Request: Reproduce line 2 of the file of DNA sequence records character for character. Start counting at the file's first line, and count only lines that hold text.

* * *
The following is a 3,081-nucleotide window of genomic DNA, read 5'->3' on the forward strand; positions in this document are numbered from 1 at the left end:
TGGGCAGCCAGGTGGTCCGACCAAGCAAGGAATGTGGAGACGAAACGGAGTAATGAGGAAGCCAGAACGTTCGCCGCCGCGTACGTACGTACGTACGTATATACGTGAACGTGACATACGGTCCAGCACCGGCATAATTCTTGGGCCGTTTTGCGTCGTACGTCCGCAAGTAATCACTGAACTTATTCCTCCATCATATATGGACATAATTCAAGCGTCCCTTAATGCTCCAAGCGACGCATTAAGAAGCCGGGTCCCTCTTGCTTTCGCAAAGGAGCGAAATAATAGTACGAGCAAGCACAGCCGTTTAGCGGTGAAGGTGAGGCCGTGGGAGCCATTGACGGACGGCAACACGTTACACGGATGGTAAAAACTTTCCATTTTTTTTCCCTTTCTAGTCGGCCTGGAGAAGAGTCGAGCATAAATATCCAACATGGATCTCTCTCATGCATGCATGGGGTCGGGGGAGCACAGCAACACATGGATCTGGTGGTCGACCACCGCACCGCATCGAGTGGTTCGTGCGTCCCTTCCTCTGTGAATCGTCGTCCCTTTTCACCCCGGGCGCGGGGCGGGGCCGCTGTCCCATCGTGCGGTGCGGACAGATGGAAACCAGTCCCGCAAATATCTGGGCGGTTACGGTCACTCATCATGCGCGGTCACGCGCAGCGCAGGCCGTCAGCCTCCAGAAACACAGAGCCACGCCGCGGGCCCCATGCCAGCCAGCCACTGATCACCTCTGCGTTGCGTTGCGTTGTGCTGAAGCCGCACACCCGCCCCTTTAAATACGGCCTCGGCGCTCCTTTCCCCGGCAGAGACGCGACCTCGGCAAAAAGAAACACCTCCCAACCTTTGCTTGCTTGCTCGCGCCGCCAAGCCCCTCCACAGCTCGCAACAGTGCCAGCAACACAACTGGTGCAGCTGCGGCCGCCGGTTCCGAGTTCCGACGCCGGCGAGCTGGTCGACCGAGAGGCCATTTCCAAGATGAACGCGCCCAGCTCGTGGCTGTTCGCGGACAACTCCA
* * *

TGGGCAGCCAGGTGGTCCGACCAAGCAAGGAATGTGGAGACGAAACGGAGTAATGAGGAAGCCAGAACGTTCGCCGCCGCGTACGTACGTACGTACGTATATACGTGAACGTGACATACGGTCCAGCACCGGCATAATTCTTGGGCCGTTTTGCGTCGTACGTCCGCAAGTAATCACTGAACTTATTCCTCCATCATATATGGACATAATTCAAGCGTCCCTTAATGCTCCAAGCGACGCATTAAGAAGCCGGGTCCCTCTTGCTTTCGCAAAGGAGCGAAATAATAGTACGAGCAAGCACAGCCGTTTAGCGGTGAAGGTGAGGCCGTGGGAGCCATTGACGGACGGCAACACGTTACACGGATGGTAAAAACTTTCCATTTTTTTTCCCTTTCTAGTCGGCCTGGAGAAGAGTCGAGCATAAATATCCAACATGGATCTCTCTCATGCATGCATGGGGTCGGGGGAGCACAGCAACACATGGATCTGGTGGTCGACCACCGCACCGCATCGAGTGGTTCGTGCGTCCCTTCCTCTGTGAATCGTCGTCCCTTTTCACCCCGGGCGCGGGGCGGGGCCGCTGTCCCATCGTGCGGTGCGGACAGATGGAAACCAGTCCCGCAAATATCTGGGCGGTTACGGTCACTCATCATGCGCGGTCACGCGCAGCGCAGGCCGTCAGCCTCCAGAAACACAGAGCCACGCCGCGGGCCCCATGCCAGCCAGCCACTGATCACCTCTGCGTTGCGTTGCGTTGTGCTGAAGCCGCACACCCGCCCCTTTAAATACGGCCTCGGCGCTCCTTTCCCCGGCAGAGACGCGACCTCGGCAAAAAGAAACACCTCCCAACCTTTGCTTGCTTGCTCGCGCCGCCAAGCCCCTCCACAGCTCGCAACAGTGCCAGCAACACAACTGGTGCAGCTGCGGCCGCCGGTTCCGAGTTCCGACGCCGGCGAGCTGGTCGACCGAGAGGCCATTTCCAAGATGAACGCGCCCAGCTCGTGGCTGTTCGCGGACAACTCCA